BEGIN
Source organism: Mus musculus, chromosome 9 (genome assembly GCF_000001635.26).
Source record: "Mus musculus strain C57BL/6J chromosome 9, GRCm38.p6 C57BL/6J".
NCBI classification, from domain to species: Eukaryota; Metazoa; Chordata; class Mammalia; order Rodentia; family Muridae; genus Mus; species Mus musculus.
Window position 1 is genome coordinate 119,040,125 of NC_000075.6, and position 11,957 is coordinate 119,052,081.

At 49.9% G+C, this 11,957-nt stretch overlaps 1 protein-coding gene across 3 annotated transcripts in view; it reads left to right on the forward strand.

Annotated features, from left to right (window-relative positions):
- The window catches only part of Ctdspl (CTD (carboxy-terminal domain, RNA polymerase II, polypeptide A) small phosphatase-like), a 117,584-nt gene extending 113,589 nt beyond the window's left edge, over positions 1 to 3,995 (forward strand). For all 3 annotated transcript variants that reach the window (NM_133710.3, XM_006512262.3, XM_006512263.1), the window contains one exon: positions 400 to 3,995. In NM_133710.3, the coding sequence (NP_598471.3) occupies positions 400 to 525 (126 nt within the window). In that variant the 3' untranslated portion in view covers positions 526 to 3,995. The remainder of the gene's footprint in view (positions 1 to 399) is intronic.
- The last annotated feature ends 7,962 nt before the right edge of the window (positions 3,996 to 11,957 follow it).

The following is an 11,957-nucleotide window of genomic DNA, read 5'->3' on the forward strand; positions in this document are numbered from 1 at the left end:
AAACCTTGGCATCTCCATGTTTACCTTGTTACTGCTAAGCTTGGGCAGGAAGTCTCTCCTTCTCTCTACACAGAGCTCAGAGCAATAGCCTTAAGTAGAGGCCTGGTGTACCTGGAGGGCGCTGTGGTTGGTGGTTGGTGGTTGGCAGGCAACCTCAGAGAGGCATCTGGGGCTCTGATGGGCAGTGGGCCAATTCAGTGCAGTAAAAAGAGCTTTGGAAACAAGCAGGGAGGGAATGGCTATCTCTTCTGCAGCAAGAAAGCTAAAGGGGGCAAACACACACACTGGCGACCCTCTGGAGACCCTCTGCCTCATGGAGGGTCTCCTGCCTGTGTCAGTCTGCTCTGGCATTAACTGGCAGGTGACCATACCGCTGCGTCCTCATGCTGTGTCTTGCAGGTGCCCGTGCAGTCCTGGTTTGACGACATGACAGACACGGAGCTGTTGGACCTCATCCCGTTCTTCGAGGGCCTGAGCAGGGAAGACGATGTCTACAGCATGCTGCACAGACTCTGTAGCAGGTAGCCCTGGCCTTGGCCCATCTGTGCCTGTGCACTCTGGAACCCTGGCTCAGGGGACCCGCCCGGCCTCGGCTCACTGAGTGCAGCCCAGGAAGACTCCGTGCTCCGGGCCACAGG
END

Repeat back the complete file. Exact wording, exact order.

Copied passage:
Source organism: Mus musculus, chromosome 9 (genome assembly GCF_000001635.26).
Source record: "Mus musculus strain C57BL/6J chromosome 9, GRCm38.p6 C57BL/6J".
NCBI classification, from domain to species: Eukaryota; Metazoa; Chordata; class Mammalia; order Rodentia; family Muridae; genus Mus; species Mus musculus.
Window position 1 is genome coordinate 119,040,125 of NC_000075.6, and position 11,957 is coordinate 119,052,081.

At 49.9% G+C, this 11,957-nt stretch overlaps 1 protein-coding gene across 3 annotated transcripts in view; it reads left to right on the forward strand.

Annotated features, from left to right (window-relative positions):
- The window catches only part of Ctdspl (CTD (carboxy-terminal domain, RNA polymerase II, polypeptide A) small phosphatase-like), a 117,584-nt gene extending 113,589 nt beyond the window's left edge, over positions 1 to 3,995 (forward strand). For all 3 annotated transcript variants that reach the window (NM_133710.3, XM_006512262.3, XM_006512263.1), the window contains one exon: positions 400 to 3,995. In NM_133710.3, the coding sequence (NP_598471.3) occupies positions 400 to 525 (126 nt within the window). In that variant the 3' untranslated portion in view covers positions 526 to 3,995. The remainder of the gene's footprint in view (positions 1 to 399) is intronic.
- The last annotated feature ends 7,962 nt before the right edge of the window (positions 3,996 to 11,957 follow it).

The following is an 11,957-nucleotide window of genomic DNA, read 5'->3' on the forward strand; positions in this document are numbered from 1 at the left end:
AAACCTTGGCATCTCCATGTTTACCTTGTTACTGCTAAGCTTGGGCAGGAAGTCTCTCCTTCTCTCTACACAGAGCTCAGAGCAATAGCCTTAAGTAGAGGCCTGGTGTACCTGGAGGGCGCTGTGGTTGGTGGTTGGTGGTTGGCAGGCAACCTCAGAGAGGCATCTGGGGCTCTGATGGGCAGTGGGCCAATTCAGTGCAGTAAAAAGAGCTTTGGAAACAAGCAGGGAGGGAATGGCTATCTCTTCTGCAGCAAGAAAGCTAAAGGGGGCAAACACACACACTGGCGACCCTCTGGAGACCCTCTGCCTCATGGAGGGTCTCCTGCCTGTGTCAGTCTGCTCTGGCATTAACTGGCAGGTGACCATACCGCTGCGTCCTCATGCTGTGTCTTGCAGGTGCCCGTGCAGTCCTGGTTTGACGACATGACAGACACGGAGCTGTTGGACCTCATCCCGTTCTTCGAGGGCCTGAGCAGGGAAGACGATGTCTACAGCATGCTGCACAGACTCTGTAGCAGGTAGCCCTGGCCTTGGCCCATCTGTGCCTGTGCACTCTGGAACCCTGGCTCAGGGGACCCGCCCGGCCTCGGCTCACTGAGTGCAGCCCAGGAAGACTCCGTGCTCCGGGCCACAGG